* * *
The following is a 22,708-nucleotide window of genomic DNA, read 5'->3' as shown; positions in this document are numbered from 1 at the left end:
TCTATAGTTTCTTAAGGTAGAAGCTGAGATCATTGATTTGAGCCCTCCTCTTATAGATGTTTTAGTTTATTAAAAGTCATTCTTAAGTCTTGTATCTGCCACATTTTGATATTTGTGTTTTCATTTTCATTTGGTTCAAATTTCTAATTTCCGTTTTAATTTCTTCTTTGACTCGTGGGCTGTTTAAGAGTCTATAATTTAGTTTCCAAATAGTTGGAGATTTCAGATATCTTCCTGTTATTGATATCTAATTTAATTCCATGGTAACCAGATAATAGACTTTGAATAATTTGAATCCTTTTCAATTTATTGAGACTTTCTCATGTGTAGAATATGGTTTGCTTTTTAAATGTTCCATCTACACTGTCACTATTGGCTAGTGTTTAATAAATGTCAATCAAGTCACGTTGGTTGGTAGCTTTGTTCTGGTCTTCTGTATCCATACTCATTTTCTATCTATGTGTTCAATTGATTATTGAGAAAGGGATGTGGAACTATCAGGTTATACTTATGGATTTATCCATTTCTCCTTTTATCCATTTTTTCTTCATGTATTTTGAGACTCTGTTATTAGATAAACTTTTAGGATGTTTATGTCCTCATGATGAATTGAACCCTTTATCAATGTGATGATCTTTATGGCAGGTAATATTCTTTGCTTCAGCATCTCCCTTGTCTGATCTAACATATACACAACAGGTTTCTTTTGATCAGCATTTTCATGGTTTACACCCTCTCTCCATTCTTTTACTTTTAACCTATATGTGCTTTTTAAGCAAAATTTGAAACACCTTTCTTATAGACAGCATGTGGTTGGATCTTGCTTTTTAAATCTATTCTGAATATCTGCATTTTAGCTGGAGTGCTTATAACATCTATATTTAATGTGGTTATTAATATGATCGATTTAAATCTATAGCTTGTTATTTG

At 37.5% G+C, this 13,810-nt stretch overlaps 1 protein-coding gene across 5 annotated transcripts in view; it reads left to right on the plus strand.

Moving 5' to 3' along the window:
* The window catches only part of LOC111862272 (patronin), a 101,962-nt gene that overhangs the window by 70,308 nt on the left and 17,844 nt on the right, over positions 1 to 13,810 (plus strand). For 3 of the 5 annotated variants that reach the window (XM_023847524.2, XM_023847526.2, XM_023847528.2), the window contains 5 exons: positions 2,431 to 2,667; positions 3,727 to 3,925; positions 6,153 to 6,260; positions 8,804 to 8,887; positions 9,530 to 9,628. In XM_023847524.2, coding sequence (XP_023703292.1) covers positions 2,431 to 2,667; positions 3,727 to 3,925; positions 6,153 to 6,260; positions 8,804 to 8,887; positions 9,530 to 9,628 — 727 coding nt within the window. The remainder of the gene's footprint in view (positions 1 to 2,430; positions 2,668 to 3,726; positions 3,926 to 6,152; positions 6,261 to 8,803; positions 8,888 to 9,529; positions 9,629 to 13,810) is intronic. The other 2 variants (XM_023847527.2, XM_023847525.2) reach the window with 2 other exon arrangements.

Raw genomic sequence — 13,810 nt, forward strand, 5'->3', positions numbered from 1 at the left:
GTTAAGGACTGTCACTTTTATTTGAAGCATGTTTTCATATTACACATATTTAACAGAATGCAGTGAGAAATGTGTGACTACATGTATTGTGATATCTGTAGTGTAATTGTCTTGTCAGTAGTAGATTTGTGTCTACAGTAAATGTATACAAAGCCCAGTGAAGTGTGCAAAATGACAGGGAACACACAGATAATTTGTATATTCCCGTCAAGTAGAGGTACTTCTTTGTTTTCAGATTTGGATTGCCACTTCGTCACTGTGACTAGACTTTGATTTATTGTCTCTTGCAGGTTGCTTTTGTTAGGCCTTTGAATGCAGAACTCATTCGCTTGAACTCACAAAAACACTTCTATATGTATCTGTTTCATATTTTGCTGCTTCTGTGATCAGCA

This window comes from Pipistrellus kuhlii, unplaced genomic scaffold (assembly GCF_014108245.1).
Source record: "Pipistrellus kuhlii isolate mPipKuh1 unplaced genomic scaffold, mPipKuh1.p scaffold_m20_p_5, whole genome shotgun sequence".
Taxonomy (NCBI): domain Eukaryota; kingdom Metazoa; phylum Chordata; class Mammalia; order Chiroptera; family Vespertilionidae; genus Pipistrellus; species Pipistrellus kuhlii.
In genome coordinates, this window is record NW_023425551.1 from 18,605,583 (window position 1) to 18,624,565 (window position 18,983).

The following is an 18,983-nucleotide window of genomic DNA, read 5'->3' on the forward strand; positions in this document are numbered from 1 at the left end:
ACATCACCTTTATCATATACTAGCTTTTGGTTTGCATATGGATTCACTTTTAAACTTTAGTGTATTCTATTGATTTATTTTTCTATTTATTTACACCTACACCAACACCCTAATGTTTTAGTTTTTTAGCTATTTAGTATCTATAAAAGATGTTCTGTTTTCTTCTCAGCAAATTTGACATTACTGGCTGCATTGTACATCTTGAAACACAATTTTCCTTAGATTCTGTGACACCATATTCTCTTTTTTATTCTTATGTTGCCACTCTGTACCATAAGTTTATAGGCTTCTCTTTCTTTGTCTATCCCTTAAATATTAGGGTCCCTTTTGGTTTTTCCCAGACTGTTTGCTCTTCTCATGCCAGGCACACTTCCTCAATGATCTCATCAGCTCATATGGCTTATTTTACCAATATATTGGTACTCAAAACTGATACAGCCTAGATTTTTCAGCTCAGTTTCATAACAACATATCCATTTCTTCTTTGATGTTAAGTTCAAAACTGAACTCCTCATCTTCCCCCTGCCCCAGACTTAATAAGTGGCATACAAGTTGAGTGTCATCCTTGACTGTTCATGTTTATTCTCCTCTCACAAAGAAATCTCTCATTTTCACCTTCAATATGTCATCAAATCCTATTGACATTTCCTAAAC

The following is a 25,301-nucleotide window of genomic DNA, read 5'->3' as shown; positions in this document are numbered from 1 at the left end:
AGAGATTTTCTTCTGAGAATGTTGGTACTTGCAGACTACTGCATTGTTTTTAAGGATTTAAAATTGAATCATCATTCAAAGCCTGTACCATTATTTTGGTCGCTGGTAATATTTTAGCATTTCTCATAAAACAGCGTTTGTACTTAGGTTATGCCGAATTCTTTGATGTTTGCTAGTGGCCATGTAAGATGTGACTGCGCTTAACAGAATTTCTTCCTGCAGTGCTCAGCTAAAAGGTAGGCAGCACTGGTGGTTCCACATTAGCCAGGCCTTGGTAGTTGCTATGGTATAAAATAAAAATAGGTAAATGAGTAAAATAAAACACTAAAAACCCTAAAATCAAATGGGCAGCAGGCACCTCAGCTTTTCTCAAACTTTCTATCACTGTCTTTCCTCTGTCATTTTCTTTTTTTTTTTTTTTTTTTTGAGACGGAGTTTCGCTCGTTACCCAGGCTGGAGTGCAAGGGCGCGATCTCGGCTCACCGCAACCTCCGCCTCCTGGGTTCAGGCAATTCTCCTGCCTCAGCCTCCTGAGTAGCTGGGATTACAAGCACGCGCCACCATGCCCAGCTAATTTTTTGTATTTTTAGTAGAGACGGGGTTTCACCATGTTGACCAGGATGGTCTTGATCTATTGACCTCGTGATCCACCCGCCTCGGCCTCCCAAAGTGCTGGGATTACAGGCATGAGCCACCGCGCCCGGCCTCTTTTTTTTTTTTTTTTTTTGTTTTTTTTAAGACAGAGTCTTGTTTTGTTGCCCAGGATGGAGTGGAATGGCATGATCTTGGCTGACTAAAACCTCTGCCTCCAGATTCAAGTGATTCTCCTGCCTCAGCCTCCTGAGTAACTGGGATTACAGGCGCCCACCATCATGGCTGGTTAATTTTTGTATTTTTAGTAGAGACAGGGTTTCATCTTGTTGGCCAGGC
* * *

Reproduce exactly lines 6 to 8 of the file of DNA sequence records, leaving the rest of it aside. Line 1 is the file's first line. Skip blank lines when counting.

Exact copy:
Raw genomic sequence — 13,810 nt, forward strand, 5'->3', positions numbered from 1 at the left:
GTTAAGGACTGTCACTTTTATTTGAAGCATGTTTTCATATTACACATATTTAACAGAATGCAGTGAGAAATGTGTGACTACATGTATTGTGATATCTGTAGTGTAATTGTCTTGTCAGTAGTAGATTTGTGTCTACAGTAAATGTATACAAAGCCCAGTGAAGTGTGCAAAATGACAGGGAACACACAGATAATTTGTATATTCCCGTCAAGTAGAGGTACTTCTTTGTTTTCAGATTTGGATTGCCACTTCGTCACTGTGACTAGACTTTGATTTATTGTCTCTTGCAGGTTGCTTTTGTTAGGCCTTTGAATGCAGAACTCATTCGCTTGAACTCACAAAAACACTTCTATATGTATCTGTTTCATATTTTGCTGCTTCTGTGATCAGCA

This window comes from Pipistrellus kuhlii, unplaced genomic scaffold (assembly GCF_014108245.1).